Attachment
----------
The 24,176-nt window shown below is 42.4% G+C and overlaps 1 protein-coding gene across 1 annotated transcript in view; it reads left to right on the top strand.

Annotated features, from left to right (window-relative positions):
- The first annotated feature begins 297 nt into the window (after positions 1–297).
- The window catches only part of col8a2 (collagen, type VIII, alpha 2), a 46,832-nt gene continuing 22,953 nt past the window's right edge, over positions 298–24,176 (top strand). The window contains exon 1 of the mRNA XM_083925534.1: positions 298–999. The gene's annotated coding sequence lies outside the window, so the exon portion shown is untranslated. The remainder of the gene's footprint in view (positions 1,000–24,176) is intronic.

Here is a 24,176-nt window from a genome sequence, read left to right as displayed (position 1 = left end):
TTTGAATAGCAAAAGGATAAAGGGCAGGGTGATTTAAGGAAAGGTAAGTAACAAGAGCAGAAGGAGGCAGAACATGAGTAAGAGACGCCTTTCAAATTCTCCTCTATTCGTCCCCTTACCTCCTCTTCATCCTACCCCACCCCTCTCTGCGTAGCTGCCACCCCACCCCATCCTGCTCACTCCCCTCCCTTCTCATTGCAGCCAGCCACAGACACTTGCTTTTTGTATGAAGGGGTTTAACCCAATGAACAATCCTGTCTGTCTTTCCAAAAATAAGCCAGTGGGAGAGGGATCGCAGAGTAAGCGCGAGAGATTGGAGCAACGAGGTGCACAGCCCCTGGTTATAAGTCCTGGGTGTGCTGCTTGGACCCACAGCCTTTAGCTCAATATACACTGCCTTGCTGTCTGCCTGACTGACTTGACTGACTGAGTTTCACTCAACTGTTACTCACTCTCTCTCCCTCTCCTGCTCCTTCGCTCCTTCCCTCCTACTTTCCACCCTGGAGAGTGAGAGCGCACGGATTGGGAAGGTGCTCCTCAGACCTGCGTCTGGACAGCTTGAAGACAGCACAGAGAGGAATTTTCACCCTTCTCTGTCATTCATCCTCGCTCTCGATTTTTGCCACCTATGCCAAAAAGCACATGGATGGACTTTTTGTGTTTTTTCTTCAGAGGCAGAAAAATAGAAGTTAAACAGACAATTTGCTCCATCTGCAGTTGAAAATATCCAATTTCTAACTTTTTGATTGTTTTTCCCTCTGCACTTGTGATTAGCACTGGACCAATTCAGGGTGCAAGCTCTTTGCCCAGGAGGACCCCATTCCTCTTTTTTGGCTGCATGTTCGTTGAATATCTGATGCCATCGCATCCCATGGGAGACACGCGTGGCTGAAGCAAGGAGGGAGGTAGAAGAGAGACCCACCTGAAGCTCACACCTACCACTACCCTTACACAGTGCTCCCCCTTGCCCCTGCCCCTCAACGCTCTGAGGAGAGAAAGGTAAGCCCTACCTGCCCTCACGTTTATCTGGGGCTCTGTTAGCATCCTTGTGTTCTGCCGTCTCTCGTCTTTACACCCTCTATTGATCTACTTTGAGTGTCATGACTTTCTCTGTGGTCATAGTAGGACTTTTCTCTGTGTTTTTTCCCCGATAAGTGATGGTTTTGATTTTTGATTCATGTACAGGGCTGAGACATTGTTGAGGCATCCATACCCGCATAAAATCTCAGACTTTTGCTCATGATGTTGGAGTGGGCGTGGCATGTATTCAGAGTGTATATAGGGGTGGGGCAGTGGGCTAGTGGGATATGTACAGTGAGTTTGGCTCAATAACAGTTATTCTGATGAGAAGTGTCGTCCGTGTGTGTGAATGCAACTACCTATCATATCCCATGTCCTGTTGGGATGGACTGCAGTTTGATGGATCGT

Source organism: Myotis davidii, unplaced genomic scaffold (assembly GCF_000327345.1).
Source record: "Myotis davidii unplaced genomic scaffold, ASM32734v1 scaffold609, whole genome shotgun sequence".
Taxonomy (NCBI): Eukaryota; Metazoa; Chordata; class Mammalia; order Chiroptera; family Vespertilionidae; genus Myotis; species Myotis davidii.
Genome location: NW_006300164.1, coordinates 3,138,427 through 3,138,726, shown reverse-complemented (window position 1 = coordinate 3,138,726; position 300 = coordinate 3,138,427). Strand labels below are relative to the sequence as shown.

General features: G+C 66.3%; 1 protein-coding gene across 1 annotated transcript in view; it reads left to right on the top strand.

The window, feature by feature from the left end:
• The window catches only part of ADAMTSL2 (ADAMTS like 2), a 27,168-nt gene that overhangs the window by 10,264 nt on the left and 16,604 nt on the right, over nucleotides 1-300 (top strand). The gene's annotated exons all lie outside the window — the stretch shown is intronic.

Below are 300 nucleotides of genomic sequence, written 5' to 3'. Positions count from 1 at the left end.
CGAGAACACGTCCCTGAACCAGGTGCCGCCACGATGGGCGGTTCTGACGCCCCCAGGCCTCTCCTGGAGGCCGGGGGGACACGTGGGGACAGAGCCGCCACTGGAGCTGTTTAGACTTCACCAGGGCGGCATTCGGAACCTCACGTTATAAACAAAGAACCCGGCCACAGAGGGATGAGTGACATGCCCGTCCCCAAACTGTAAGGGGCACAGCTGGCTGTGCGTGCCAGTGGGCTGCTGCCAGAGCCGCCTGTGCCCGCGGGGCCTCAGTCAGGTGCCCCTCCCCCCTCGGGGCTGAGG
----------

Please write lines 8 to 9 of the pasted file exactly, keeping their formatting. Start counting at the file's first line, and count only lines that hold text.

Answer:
Source record: "Myotis davidii unplaced genomic scaffold, ASM32734v1 scaffold609, whole genome shotgun sequence".
Taxonomy (NCBI): Eukaryota; Metazoa; Chordata; class Mammalia; order Chiroptera; family Vespertilionidae; genus Myotis; species Myotis davidii.